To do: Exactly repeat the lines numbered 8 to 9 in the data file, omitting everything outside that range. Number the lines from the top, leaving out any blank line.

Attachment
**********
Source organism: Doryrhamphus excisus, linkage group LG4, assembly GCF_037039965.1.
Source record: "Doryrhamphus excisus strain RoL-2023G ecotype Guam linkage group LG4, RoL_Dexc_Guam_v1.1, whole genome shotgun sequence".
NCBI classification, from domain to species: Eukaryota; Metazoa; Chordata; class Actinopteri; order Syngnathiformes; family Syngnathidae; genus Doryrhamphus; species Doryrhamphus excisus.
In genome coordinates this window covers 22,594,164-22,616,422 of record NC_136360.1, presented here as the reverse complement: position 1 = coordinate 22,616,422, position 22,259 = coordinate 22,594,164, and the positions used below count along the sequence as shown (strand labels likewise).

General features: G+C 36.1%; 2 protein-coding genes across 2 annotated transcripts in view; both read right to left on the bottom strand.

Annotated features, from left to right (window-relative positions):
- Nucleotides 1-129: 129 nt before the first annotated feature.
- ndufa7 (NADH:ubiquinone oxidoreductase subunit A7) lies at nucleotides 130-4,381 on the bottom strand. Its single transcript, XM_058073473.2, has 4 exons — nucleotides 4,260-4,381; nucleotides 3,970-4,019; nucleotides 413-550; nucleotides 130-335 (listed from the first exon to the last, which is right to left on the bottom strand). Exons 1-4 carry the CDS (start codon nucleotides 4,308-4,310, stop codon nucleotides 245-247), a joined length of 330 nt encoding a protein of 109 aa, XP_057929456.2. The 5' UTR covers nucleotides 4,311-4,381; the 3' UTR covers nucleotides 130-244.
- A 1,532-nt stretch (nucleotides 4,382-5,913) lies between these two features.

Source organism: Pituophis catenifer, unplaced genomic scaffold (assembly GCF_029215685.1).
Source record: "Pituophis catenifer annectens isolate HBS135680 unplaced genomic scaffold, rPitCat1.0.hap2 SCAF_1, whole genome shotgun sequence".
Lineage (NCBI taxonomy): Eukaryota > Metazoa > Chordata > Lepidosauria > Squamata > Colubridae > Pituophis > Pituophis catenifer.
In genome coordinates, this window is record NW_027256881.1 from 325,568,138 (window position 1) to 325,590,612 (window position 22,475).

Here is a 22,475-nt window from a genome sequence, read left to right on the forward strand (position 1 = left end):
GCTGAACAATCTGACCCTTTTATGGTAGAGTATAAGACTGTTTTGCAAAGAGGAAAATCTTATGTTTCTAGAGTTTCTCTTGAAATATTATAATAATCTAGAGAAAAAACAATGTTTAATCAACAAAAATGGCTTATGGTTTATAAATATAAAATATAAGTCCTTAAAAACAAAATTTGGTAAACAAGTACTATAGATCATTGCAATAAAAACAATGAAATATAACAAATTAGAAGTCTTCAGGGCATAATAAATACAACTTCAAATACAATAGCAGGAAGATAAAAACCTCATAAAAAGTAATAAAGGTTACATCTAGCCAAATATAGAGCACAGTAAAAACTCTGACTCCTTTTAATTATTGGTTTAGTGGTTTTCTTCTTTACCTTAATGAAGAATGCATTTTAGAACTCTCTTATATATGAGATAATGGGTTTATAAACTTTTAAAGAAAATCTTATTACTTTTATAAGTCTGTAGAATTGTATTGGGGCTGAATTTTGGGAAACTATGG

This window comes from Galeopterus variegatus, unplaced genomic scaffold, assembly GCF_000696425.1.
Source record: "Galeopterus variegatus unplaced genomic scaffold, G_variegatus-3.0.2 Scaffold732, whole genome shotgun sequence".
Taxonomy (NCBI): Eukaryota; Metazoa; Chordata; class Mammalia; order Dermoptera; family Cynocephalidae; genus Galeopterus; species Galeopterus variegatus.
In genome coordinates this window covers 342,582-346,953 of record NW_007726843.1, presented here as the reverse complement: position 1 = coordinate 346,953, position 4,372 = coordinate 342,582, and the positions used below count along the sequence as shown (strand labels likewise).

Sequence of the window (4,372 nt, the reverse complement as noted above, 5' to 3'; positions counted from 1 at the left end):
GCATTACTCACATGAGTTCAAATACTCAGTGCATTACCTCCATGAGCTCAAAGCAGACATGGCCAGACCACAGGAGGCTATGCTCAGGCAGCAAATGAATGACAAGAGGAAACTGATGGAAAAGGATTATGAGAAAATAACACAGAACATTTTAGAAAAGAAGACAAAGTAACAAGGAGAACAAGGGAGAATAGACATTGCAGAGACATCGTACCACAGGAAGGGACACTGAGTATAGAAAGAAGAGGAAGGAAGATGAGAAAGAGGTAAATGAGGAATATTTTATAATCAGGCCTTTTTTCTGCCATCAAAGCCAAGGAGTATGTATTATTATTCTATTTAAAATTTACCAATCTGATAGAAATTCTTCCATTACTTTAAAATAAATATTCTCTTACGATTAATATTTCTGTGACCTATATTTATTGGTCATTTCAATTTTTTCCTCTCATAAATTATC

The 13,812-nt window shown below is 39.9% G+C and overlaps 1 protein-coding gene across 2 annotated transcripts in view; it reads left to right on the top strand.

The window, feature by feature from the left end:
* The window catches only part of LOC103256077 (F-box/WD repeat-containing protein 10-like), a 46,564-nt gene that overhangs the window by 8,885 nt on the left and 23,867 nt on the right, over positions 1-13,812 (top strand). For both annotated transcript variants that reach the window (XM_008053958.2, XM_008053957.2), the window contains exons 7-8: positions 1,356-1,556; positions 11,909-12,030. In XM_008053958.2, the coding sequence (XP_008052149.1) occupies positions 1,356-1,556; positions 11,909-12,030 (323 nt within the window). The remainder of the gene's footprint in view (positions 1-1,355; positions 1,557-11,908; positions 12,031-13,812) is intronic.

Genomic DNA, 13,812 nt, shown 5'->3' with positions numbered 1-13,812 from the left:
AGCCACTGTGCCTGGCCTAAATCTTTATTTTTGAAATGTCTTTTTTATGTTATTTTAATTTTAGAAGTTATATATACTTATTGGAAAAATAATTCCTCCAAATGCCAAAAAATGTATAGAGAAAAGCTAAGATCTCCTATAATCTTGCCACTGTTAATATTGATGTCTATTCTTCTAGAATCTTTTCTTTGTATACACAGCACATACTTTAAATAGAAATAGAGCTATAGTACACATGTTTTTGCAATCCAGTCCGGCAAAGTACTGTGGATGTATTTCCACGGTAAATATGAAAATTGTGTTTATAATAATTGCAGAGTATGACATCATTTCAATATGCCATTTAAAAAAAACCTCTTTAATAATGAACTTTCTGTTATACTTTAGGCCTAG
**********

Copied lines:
- ndufa7 (NADH:ubiquinone oxidoreductase subunit A7) lies at nucleotides 130-4,381 on the bottom strand. Its single transcript, XM_058073473.2, has 4 exons — nucleotides 4,260-4,381; nucleotides 3,970-4,019; nucleotides 413-550; nucleotides 130-335 (listed from the first exon to the last, which is right to left on the bottom strand). Exons 1-4 carry the CDS (start codon nucleotides 4,308-4,310, stop codon nucleotides 245-247), a joined length of 330 nt encoding a protein of 109 aa, XP_057929456.2. The 5' UTR covers nucleotides 4,311-4,381; the 3' UTR covers nucleotides 130-244.
- A 1,532-nt stretch (nucleotides 4,382-5,913) lies between these two features.